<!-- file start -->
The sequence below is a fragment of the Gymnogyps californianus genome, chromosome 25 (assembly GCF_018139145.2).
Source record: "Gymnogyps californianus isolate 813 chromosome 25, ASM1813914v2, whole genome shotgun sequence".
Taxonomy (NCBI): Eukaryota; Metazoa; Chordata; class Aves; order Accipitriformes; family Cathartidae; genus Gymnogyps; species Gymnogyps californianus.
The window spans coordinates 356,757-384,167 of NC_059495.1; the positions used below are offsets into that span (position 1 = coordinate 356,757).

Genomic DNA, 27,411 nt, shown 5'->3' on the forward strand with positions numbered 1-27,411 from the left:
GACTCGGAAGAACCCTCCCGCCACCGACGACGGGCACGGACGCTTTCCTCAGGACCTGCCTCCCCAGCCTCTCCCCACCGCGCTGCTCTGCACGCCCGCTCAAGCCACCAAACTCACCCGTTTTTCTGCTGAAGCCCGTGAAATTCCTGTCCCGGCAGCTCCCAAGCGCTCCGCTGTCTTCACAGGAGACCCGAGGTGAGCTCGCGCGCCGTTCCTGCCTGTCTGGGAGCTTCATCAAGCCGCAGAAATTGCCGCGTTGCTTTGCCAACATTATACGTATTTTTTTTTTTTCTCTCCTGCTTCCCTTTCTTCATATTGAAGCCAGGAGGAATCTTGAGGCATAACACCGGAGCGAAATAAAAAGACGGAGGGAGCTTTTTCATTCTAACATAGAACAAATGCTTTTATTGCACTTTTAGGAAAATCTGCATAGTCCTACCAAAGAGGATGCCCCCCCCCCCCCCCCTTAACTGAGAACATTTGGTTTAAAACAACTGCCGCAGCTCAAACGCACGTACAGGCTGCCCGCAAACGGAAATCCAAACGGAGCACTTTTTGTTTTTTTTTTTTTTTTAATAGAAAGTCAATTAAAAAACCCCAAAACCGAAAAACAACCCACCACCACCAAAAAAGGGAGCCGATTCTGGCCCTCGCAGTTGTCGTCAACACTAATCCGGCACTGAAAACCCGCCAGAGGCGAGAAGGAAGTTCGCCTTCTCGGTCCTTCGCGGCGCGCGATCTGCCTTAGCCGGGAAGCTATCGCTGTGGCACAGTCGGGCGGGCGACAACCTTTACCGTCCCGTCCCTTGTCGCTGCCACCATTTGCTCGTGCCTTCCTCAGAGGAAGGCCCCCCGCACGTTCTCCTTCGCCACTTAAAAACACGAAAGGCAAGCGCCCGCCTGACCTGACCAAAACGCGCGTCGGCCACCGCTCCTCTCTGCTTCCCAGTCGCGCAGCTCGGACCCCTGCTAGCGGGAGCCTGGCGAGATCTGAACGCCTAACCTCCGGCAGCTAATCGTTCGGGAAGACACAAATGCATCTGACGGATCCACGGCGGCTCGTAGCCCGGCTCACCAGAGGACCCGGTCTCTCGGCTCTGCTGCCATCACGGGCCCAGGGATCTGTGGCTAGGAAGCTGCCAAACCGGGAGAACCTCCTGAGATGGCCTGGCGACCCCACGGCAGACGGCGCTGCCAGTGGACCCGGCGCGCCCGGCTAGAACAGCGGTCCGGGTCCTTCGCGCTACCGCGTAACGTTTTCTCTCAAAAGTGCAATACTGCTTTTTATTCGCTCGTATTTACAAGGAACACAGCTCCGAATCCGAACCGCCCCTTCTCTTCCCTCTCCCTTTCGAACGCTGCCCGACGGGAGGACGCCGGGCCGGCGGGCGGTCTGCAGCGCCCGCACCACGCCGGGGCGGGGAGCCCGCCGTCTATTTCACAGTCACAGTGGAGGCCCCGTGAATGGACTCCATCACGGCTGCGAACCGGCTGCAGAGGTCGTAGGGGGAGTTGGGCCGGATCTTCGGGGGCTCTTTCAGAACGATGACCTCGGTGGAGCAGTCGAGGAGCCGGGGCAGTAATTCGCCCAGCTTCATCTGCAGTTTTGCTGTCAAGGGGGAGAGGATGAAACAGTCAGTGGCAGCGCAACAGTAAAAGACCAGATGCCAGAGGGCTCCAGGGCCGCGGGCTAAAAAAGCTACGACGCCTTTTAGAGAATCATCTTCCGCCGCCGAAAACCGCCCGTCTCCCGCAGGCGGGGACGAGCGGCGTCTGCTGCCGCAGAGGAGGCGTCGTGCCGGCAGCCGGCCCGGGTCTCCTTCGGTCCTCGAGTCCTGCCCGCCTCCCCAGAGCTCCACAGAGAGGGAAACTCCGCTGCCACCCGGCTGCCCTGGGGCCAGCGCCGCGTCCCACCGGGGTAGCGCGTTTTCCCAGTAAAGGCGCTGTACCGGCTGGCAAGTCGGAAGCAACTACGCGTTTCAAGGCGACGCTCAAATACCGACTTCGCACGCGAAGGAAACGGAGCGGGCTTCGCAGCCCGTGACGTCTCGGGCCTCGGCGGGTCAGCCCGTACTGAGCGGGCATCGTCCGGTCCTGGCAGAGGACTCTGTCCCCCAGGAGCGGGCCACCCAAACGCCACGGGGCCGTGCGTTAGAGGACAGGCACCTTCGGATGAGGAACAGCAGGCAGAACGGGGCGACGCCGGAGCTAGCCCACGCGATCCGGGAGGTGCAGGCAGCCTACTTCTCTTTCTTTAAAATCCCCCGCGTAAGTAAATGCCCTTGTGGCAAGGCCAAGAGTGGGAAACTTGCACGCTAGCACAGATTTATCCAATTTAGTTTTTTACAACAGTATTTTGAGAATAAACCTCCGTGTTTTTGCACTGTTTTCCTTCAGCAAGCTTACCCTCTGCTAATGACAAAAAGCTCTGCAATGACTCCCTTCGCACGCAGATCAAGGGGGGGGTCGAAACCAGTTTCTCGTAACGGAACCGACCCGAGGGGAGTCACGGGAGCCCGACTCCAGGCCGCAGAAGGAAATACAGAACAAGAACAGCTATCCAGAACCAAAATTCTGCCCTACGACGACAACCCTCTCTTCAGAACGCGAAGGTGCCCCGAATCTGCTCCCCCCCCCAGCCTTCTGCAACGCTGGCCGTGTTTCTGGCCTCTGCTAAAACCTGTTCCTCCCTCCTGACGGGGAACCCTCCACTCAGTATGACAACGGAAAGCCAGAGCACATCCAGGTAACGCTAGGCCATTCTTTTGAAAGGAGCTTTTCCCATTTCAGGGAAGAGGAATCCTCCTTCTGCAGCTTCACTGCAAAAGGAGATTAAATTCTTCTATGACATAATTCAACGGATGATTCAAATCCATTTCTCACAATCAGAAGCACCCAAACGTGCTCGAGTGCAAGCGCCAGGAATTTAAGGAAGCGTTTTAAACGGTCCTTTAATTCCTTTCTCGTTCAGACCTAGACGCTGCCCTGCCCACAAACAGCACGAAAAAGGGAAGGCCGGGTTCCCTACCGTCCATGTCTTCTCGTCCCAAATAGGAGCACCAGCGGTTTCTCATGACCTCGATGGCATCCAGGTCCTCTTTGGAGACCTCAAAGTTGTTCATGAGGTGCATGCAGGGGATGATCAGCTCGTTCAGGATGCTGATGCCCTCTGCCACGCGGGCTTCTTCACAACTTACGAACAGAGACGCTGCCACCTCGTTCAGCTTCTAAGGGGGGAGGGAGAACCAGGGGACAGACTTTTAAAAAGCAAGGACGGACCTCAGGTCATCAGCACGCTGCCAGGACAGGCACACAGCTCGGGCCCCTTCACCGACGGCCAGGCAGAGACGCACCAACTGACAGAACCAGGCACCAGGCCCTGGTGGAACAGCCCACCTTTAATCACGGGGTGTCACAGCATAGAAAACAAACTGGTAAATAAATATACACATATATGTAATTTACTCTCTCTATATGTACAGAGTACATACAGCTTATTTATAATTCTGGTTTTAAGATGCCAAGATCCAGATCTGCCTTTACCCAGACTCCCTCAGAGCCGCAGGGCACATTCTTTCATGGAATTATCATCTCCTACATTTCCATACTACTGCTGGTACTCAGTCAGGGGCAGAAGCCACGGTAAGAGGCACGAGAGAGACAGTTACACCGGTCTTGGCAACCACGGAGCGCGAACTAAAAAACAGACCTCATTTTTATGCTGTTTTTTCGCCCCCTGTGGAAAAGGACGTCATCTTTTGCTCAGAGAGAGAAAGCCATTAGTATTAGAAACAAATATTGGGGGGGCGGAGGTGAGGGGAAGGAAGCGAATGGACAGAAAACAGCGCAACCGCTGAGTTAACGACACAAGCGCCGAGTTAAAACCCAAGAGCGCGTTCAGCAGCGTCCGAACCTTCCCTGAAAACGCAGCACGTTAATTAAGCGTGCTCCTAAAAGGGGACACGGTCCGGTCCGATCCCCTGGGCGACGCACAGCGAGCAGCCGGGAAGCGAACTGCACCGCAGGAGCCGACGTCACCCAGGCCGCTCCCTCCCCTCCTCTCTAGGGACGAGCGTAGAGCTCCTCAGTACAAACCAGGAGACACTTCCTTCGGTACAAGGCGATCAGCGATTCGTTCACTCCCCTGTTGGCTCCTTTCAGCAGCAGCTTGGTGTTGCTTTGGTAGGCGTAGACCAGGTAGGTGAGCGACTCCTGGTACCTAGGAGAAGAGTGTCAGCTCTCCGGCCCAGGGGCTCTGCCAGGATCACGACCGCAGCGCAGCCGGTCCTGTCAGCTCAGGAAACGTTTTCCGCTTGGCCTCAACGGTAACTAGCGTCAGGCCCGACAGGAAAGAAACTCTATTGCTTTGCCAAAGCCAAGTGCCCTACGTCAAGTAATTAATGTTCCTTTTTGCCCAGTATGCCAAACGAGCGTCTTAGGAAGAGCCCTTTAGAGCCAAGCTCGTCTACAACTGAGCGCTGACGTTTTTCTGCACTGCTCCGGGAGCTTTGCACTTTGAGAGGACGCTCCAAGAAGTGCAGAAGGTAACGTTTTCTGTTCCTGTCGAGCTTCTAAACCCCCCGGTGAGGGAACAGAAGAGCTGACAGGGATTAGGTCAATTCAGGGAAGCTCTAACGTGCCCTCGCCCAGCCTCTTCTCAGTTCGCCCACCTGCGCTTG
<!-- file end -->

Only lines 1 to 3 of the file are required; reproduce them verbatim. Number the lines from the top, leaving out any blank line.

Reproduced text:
The sequence below is a fragment of the Gymnogyps californianus genome, chromosome 25 (assembly GCF_018139145.2).
Source record: "Gymnogyps californianus isolate 813 chromosome 25, ASM1813914v2, whole genome shotgun sequence".
Taxonomy (NCBI): Eukaryota; Metazoa; Chordata; class Aves; order Accipitriformes; family Cathartidae; genus Gymnogyps; species Gymnogyps californianus.